- Heavy logging severely reduced the diversity of species in the logged areas. Even after decades, the forest -- including both the animals and the commercial timber species -- had not recovered significantly.
- Logged forests had more and larger gaps and greater density of thicket plants, which reduced the survival of tree seeds and seedlings.
- The monkey species in logged areas still had lower densities of social groups at least 18 years after logging. Such reduction in social groups likely reduced genetic fitness of the populations. Hunting of the primates was also made easier in the logged areas of West and Central Africa.
- Rodent populations increased considerably in logged areas, because of the increase in thicket growth. This population increase caused a reduced survival of tree seeds and seedlings, because the rodents fed on them, suppressing forest recovery.
- Elephants used heavily logged areas much more than lightly or unlogged forest, also damaging young trees and suppressing forest recovery.
These and other findings led Struhsaker to conclude that sustainable logging could only be done in a tropical rain forest if fellings were spaced far apart, were limited to large trees and were reduced to only about one mature tree per hectare per century. Also, harvesting should not be done with large-scale machinery, to minimize damage to the forest.
The Kibale study has also convinced Struhsaker that it is impractical to manage tropical forests to increase timber yield beyond that of a natural forest or even to restore damaged ecosystems -- while at the same time maintaining viable populations of plant and animal species found in old-growth forests, he said. For one thing, he said, such management is expensive and requires an investment in a project that may not yield returns for 75 to 100 years.
"Far more time, labor and money must be invested in post-logging management in order to achieve adequate forest regeneration than if the damage due to logging had been minimized," he wrote. In any case, such management is likely to fail, given the complexity of the forest ecosystem and the fact that loggers invariably push to maximize short-term profits.
In general, these systems are so complicated, and there's so much natural variation in them, that you cannot separate the impact of the harvest from the natural variation until often 20 years or more after the fact. In the meantime, you've likely made some wrong management decisions."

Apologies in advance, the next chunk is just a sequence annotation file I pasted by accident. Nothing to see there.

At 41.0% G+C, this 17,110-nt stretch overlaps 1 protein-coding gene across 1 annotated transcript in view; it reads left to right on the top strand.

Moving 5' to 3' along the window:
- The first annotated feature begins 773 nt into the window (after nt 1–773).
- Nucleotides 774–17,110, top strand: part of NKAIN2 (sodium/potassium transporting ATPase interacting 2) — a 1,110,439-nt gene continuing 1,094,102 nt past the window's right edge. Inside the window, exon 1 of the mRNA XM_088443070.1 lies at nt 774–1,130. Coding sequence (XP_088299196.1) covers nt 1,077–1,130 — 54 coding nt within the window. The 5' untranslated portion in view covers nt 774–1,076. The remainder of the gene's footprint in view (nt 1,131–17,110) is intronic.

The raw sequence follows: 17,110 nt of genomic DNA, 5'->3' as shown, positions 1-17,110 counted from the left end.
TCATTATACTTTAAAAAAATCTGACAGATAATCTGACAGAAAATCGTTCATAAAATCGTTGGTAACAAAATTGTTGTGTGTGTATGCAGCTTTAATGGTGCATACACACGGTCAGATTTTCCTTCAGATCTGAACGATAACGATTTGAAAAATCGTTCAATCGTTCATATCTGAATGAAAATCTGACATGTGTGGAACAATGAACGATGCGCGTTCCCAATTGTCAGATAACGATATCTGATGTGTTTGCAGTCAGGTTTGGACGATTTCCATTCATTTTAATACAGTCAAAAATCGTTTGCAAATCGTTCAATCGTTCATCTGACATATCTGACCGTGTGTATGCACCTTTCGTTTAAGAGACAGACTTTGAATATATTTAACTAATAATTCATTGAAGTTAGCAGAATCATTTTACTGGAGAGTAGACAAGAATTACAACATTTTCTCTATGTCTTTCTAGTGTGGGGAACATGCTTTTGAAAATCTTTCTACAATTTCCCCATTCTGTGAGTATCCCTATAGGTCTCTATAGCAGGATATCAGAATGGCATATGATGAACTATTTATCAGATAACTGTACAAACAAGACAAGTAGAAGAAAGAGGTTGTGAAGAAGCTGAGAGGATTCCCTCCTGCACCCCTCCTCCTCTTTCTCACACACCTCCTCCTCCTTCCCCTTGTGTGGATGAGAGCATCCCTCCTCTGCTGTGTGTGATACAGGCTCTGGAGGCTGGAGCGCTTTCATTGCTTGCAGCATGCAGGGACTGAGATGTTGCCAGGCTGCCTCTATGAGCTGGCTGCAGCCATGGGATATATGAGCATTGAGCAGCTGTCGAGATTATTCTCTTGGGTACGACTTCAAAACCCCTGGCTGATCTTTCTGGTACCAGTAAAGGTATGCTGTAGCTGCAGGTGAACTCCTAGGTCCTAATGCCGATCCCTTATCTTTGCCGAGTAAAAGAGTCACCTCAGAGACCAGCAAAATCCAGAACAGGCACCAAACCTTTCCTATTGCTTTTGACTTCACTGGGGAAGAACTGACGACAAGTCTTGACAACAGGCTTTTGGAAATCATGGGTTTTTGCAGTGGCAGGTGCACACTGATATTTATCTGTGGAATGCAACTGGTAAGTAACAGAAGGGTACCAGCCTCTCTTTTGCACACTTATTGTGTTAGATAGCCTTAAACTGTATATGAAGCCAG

Similarly, he said, attempting to rehabilitate habitats is incredibly expensive and not likely to restore a complex ecosystem on a large scale.
Struhsaker's observations of rain forest logging worldwide lead him to believe that logging will accelerate, and with it the loss of tropical rain forest.
"As timber resources around the world become depleted, more and more species that are not considered valuable today will become valuable tomorrow, and will be logged, he said. What's more, he said, timber companies will move into new areas of untouched forest.
"Already, we know that the big timber companies in Indonesia and Malaysia are moving to South America. They've finished the resources in Southeast Asia and now they're moving on."
Struhsaker's experience has convinced him that the only long-term solution to conserve forests in developing countries is population control, energy conservation to reduce wood use and strong forest management policies by stable governments.
To achieve these ends, he advocates that U.S. foreign aid and international development funds be predicated on a recipient nation's commitment to achieve goals in these areas.
Struhsaker also emphasized that so-called developed nations -- the principal market for tropical woods -- must also do their part to reduce their own rates of consumption of natural resources.
### Note to editors: A color photograph of Thomas Struhsaker is available on <www.dukenews.duke.edu> or by calling Dennis Meredith. Audiotape is available on 1-800-442-DUKE. Struhsaker is available at (919) 490-5352 (home, call there first) or (919) 490-6286 (office).
Review copies of the book may be obtained from Meg Varley, (352) 392-1351; E-mail: firstname.lastname@example.org